Earlier this month, Gov. David Ige signed off on House Bill 2421, creating a three-year pilot program for the state’s first Women’s Court.
The bill was backed by the Women’s Prison Project, a 31-member coalition who worked closely with the Hawaii Women’s Legislative Caucus on several bills to help incarcerated women.
This bill appropriates almost $700,000 out of the state general fund to address women’s distinct needs by implementing gender-responsive programming, with the goal of reducing recidivism and diverting participants from incarceration.
Eligible women in the program will have access to services such as trauma and mental health treatment, domestic violence prevention and life-skills training.
Though the eligibility criteria has not yet been set, First Circuit Chief Judge Mark Browning, who initially came up with the idea for the program, said eligibility could include women who are nonviolent offenders, who have evidence or history of mental health issues and/or substance abuse, or a history of marginalization that has pushed them towards criminal pathways.
Temporary positions for the program will include a social worker supervisor, four social workers, a Circuit court clerk and a judicial clerk position, but may involve more positions depending on availability and funding.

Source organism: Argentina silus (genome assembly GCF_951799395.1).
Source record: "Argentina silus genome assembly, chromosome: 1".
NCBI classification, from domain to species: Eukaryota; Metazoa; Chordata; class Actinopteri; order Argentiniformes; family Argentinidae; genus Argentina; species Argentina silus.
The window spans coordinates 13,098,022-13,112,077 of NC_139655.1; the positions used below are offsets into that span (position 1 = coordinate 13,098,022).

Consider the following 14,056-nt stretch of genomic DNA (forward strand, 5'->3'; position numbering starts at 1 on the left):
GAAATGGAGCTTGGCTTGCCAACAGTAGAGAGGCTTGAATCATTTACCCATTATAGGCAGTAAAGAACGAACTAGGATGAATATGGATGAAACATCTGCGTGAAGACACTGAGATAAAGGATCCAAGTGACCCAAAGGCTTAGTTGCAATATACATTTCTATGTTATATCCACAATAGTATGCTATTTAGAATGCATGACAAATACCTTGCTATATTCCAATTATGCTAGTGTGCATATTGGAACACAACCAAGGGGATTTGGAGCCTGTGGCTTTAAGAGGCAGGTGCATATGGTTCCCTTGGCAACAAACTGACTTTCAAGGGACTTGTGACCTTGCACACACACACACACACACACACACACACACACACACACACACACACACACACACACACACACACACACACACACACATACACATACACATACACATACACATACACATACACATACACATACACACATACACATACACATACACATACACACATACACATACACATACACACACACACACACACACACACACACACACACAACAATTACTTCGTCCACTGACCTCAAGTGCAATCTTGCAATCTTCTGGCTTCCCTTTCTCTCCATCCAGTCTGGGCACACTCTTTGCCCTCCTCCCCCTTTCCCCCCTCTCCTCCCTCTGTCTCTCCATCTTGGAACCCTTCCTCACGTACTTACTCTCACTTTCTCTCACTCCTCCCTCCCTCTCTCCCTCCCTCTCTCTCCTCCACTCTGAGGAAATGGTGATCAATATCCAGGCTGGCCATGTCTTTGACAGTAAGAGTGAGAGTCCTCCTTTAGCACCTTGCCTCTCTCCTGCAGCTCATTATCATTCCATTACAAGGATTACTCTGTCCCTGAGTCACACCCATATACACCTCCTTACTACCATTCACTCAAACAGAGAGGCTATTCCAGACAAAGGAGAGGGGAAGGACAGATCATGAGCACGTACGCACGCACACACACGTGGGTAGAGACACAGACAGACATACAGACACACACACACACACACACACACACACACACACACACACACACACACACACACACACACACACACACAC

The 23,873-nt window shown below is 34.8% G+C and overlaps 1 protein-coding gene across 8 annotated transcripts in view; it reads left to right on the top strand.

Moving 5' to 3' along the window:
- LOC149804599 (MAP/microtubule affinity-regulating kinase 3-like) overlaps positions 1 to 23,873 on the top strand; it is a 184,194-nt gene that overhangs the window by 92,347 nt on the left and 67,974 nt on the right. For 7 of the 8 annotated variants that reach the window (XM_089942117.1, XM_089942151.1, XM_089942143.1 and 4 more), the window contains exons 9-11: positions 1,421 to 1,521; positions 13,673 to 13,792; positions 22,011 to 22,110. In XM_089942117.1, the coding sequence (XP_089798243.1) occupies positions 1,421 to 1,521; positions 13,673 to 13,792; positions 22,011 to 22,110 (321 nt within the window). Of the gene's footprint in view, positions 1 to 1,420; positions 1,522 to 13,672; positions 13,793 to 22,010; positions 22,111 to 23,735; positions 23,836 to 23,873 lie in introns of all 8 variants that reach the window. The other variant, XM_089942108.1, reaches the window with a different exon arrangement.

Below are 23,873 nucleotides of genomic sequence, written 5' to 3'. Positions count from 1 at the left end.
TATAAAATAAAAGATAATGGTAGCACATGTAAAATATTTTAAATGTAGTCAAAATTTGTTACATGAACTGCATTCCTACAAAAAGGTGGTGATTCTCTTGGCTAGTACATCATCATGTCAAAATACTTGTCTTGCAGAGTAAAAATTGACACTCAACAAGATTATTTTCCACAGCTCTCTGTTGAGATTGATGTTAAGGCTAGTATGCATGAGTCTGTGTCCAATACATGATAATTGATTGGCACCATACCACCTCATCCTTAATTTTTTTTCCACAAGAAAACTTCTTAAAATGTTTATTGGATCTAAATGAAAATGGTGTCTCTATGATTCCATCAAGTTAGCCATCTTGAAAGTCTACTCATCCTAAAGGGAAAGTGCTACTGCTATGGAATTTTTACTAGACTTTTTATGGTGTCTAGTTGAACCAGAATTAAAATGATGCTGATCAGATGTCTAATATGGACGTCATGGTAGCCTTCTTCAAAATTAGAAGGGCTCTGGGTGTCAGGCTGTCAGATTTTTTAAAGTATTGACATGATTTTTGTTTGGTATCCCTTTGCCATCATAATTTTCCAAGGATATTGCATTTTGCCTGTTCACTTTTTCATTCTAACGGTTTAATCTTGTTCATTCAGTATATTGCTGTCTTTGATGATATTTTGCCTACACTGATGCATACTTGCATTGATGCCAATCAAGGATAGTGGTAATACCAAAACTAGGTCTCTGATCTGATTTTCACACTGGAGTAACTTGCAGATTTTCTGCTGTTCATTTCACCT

Browning said he has asked 1st Circuit Judge Trish Morikawa to run the pilot program on Oahu. The goal is to launch before the end of this year, and Browning anticipates at least 30 women to be a part of the court by early 2023.
“I have no doubt this program will be successful,” Browning said.
Other than the obvious benefit of changing the lives of the women involved in the program, as well as the lives of any children they have, Browning said it will save taxpayers money, as the cost of incarceration is much higher than being able to intervene and provide gender-specific types of probation and services.
The gender-specific approach has already proven to be a success on Oahu. Last month, for the first time in its history, the Hawaii Youth Correctional Facility announced it was not currently incarcerating any girls.